Shot some of my reloads today....


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Eightball
August 4, 2007, 01:41 AM
...and managed to do the impossible: I jammed a revolver. Thankfully, I managed to get a few 125gr .38 LRNs fired, then thought to myself "Maybe I should fire my 125gr JHPs before a lot of lead buildup occurs in my revolver," so I started shooting some of my .38+Ps. Within the first cylinder, I came across four that fed just fine, and the 5th of 7 jammed--bullet stuck in between the cylinder and barrel. Can't get it out yet, so I'm taking it in to work with me tomorrow (working at an FFL does have its perks) to take advantage of our equipment. Near as I can tell, one of two things happened--1, I forgot to charge the case and the bullet scooched forward just enough to jam the thing, or 2, a squib.

Live and learn, to be more careful in this instance :o Ah, well, at least I undercharged a round, rather than double-charged one. Best of the worst outcomes, but man, am I irritated that I had no way of clearing that at the range today, and now have about 170 LRN's just sitting around begging to be fired :banghead:

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Hook686
August 4, 2007, 04:11 AM
Been there, and done that ... no powder in a .357 case. The bullet just lodged half into the forcing cone and half still in the cylinder. I used a section of a shot gun cleaning rod to gently tap the bullet back into the case. Jacketed bullets have an advantage at times.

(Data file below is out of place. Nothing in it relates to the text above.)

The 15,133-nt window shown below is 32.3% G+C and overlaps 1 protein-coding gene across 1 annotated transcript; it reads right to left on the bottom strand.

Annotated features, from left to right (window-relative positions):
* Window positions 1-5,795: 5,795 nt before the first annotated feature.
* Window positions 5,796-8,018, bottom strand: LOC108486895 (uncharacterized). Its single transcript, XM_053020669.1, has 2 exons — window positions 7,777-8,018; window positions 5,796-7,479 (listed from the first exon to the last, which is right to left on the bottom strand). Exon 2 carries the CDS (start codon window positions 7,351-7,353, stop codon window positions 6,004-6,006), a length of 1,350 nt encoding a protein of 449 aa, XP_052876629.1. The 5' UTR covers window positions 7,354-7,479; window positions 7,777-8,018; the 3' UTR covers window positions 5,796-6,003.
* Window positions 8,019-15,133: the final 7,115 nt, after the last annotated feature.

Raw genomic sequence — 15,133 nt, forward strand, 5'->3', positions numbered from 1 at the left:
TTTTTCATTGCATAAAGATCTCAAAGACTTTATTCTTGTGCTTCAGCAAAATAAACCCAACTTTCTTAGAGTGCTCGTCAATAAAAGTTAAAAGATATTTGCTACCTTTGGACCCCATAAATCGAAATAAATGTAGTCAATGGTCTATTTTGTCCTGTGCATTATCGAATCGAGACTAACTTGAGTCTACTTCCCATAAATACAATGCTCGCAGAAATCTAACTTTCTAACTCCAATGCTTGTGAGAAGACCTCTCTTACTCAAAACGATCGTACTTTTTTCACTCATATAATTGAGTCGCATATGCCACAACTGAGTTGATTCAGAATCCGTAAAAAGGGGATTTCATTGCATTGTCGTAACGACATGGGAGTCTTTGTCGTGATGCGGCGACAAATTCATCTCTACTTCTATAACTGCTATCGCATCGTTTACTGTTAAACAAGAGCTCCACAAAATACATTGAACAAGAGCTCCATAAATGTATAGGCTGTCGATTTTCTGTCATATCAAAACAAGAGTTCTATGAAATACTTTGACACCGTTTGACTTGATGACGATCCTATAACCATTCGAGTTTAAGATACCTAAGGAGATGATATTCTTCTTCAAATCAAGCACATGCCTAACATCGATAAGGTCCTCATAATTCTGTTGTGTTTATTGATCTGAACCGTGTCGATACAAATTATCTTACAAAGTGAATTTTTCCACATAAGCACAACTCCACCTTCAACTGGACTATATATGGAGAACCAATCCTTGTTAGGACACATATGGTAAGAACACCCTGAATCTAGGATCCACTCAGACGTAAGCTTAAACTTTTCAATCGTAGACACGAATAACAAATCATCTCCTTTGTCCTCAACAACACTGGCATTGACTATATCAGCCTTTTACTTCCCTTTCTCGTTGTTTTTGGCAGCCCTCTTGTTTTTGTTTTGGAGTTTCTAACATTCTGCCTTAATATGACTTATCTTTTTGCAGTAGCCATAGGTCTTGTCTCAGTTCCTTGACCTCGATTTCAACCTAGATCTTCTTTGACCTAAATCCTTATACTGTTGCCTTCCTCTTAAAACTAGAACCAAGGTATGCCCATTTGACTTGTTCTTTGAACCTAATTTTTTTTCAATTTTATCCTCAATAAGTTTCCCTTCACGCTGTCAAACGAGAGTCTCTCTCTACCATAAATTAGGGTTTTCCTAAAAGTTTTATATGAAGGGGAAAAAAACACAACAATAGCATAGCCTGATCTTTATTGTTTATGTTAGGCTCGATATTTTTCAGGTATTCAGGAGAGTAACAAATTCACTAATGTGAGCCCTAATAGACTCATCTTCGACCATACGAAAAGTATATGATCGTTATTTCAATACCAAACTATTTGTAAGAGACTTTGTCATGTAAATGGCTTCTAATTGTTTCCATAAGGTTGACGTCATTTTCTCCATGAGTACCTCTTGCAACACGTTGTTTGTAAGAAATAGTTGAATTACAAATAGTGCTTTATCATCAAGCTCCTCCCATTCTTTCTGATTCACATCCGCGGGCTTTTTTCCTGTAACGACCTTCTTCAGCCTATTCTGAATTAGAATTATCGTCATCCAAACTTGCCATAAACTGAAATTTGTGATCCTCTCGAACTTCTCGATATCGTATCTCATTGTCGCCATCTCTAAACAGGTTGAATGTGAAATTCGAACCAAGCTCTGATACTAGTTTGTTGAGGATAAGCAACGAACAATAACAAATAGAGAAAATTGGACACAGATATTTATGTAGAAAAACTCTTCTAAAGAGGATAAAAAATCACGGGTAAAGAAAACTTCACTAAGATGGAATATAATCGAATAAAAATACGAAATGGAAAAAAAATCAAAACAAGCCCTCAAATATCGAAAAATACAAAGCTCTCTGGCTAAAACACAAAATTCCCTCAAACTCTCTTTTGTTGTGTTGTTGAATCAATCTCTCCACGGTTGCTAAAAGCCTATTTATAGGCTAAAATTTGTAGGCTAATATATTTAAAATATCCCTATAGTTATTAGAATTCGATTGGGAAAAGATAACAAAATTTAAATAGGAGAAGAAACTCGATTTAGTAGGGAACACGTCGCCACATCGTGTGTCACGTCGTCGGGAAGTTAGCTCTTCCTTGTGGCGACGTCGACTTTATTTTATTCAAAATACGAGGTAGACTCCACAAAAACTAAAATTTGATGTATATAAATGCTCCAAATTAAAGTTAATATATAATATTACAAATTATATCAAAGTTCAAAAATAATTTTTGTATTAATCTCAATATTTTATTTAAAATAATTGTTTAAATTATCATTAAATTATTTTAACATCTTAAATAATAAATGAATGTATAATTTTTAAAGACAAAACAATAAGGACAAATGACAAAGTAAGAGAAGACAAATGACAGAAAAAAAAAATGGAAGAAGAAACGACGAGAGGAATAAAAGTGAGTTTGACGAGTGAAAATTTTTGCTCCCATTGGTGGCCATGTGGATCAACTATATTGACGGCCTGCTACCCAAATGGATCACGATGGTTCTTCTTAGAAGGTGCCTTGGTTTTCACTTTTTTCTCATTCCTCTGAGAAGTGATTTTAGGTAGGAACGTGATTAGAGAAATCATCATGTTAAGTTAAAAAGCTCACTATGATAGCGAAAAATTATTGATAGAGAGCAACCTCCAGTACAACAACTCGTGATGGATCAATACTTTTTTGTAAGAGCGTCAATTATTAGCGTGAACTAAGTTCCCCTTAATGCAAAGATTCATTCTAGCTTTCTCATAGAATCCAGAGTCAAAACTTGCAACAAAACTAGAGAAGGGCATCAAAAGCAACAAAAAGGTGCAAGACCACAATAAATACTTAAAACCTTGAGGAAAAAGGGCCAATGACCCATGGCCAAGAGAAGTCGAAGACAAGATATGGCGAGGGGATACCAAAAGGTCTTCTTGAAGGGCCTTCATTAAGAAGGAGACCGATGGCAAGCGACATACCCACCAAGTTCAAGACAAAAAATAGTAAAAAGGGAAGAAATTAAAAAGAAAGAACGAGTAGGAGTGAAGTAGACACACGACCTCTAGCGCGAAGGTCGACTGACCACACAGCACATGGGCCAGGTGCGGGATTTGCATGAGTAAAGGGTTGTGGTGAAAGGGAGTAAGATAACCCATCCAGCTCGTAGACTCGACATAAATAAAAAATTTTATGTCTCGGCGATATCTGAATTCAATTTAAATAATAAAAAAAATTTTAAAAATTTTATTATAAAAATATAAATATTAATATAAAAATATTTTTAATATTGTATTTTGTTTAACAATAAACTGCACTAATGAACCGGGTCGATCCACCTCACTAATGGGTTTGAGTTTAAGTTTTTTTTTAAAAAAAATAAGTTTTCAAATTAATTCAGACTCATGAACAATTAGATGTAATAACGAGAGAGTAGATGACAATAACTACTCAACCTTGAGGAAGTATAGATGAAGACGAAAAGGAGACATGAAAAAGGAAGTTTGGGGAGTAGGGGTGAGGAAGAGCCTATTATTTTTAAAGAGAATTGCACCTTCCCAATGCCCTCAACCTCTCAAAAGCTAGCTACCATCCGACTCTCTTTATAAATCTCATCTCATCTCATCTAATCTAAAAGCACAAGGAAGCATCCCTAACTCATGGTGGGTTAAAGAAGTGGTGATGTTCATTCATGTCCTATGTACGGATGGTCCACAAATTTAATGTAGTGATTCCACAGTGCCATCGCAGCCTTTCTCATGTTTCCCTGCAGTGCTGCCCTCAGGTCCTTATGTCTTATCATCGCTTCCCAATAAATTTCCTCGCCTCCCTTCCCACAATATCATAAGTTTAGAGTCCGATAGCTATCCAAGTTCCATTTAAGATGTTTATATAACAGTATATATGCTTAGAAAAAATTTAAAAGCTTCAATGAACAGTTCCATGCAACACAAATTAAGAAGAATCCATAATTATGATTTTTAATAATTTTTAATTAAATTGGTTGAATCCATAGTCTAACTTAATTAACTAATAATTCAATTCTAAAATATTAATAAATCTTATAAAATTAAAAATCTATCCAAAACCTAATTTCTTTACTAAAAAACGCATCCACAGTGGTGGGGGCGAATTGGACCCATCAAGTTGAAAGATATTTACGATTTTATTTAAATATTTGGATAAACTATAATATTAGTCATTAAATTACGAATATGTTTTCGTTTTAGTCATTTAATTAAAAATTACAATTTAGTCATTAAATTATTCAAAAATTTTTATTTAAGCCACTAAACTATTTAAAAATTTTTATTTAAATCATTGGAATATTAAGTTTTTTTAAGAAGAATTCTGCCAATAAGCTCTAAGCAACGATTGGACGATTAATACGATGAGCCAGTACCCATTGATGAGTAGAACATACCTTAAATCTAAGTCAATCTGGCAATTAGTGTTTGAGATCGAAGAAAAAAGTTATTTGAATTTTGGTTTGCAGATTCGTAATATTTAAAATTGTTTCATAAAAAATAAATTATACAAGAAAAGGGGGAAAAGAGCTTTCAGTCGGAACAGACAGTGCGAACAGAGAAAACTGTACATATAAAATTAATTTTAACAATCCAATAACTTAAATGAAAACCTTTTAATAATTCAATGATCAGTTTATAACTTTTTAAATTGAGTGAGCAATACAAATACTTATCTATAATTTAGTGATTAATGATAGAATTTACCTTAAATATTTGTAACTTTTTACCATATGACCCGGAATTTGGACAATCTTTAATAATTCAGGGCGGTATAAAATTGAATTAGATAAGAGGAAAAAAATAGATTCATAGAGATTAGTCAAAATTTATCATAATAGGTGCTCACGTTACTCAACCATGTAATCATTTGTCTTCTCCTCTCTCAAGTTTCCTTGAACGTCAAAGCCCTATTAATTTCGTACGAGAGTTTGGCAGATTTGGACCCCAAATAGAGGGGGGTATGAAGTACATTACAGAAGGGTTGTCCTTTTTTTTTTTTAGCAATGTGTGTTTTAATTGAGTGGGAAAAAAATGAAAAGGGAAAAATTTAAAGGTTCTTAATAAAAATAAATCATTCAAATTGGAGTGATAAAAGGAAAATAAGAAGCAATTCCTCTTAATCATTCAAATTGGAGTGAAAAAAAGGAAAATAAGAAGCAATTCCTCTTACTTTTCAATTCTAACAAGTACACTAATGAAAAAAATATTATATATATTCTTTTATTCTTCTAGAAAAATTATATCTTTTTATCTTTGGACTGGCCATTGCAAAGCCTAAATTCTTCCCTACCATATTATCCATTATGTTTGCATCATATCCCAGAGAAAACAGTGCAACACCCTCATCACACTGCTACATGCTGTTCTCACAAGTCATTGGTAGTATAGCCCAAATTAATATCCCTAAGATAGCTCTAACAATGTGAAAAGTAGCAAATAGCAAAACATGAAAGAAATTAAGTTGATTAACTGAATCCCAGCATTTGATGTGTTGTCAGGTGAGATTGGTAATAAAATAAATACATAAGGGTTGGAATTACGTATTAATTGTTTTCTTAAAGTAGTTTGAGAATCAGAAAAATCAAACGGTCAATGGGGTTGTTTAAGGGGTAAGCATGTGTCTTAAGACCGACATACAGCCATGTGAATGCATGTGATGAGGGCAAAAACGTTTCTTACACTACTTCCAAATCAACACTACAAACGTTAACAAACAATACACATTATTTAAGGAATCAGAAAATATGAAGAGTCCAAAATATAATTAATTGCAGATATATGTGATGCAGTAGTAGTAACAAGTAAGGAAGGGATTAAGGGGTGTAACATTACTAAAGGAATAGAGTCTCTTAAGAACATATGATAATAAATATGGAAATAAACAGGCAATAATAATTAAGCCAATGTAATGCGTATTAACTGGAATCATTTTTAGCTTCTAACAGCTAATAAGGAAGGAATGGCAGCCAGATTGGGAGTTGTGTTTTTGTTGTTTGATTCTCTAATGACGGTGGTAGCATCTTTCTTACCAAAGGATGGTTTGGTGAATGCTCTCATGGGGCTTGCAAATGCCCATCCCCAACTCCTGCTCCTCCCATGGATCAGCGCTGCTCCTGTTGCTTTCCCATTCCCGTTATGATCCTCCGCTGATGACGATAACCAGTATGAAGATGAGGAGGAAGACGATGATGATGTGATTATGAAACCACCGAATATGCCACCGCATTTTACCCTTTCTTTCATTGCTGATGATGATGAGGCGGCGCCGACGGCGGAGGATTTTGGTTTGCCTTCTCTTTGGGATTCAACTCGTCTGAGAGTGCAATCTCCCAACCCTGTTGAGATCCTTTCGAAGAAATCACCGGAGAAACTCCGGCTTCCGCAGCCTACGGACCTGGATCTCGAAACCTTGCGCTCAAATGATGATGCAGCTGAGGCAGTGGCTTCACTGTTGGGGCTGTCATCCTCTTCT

I've also experienced the recoil force a bullet to 'jump crimp' and jam the cylinder rotation ... easier fix though, as the bullet is not half into the forcing cone.

If you used soft lead bullets, share your fix.

dmftoy1
August 4, 2007, 09:08 AM
My money is on too light of a crimp and it moving forward . . .it'll be interesting to see what you find. In my (unfortunate) experience a Squib is very obvious. It sounds like a fart after a weekend competition in the county fair chilli eating competition. :)

Have a good one,
Dave

Hikingman
August 4, 2007, 02:28 PM
Ouch, those adjustments to dies take time and a little experience. There's several questions...
Is the brass being sized to the full length?
Is the bellying - creating a good flare without too much?
Is the crimp working as it should?
Have you considered a separate step to crimp? (like some of us)

Describe more of what may be the problem. Also, if someone that reloads compares your product with a factory round, they may provide some faster solution.

GRIZ22
August 4, 2007, 03:10 PM
"Maybe I should fire my 125gr JHPs before a lot of lead buildup occurs in my revolver,"

This is a common misconception. You don't "blow out" lead in a barrel by shooting jacketed bullets. If the barrel is really leaded you wind up raising pressures by shooting jacketed bullets. The jacketed bullet just compresses the lead to get by and raises pressures in the process. This is what cracks the forcing cone in K frame S&W 357s.

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